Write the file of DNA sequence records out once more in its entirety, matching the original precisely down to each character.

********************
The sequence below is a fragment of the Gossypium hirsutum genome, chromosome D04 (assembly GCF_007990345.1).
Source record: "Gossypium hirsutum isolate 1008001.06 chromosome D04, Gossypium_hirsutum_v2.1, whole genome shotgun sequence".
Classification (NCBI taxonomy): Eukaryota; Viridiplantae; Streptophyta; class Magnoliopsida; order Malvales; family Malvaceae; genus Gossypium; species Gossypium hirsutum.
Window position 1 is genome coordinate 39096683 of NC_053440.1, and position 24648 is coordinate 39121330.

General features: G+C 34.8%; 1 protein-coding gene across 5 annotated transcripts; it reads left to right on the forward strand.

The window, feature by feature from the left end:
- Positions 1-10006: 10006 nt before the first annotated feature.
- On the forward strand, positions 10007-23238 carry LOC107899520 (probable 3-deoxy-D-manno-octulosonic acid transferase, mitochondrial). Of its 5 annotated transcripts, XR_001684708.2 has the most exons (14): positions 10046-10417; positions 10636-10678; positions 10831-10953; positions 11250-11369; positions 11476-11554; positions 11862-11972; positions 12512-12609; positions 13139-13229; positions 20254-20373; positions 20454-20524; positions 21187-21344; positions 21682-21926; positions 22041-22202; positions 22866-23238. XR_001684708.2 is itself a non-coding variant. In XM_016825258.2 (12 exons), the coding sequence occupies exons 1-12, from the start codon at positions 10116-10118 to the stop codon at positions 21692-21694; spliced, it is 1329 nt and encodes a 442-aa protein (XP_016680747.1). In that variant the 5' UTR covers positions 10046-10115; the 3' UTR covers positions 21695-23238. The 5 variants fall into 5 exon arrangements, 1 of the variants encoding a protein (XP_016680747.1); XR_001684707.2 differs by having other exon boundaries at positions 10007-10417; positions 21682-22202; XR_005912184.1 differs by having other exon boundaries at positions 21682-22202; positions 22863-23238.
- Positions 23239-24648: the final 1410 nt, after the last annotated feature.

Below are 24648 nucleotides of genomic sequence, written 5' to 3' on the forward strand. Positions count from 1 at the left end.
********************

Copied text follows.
The sequence below is a fragment of the Gossypium hirsutum genome, chromosome D04 (assembly GCF_007990345.1).
Source record: "Gossypium hirsutum isolate 1008001.06 chromosome D04, Gossypium_hirsutum_v2.1, whole genome shotgun sequence".
Classification (NCBI taxonomy): Eukaryota; Viridiplantae; Streptophyta; class Magnoliopsida; order Malvales; family Malvaceae; genus Gossypium; species Gossypium hirsutum.
Window position 1 is genome coordinate 39096683 of NC_053440.1, and position 24648 is coordinate 39121330.

General features: G+C 34.8%; 1 protein-coding gene across 5 annotated transcripts; it reads left to right on the forward strand.

The window, feature by feature from the left end:
- Positions 1-10006: 10006 nt before the first annotated feature.
- On the forward strand, positions 10007-23238 carry LOC107899520 (probable 3-deoxy-D-manno-octulosonic acid transferase, mitochondrial). Of its 5 annotated transcripts, XR_001684708.2 has the most exons (14): positions 10046-10417; positions 10636-10678; positions 10831-10953; positions 11250-11369; positions 11476-11554; positions 11862-11972; positions 12512-12609; positions 13139-13229; positions 20254-20373; positions 20454-20524; positions 21187-21344; positions 21682-21926; positions 22041-22202; positions 22866-23238. XR_001684708.2 is itself a non-coding variant. In XM_016825258.2 (12 exons), the coding sequence occupies exons 1-12, from the start codon at positions 10116-10118 to the stop codon at positions 21692-21694; spliced, it is 1329 nt and encodes a 442-aa protein (XP_016680747.1). In that variant the 5' UTR covers positions 10046-10115; the 3' UTR covers positions 21695-23238. The 5 variants fall into 5 exon arrangements, 1 of the variants encoding a protein (XP_016680747.1); XR_001684707.2 differs by having other exon boundaries at positions 10007-10417; positions 21682-22202; XR_005912184.1 differs by having other exon boundaries at positions 21682-22202; positions 22863-23238.
- Positions 23239-24648: the final 1410 nt, after the last annotated feature.

Below are 24648 nucleotides of genomic sequence, written 5' to 3' on the forward strand. Positions count from 1 at the left end.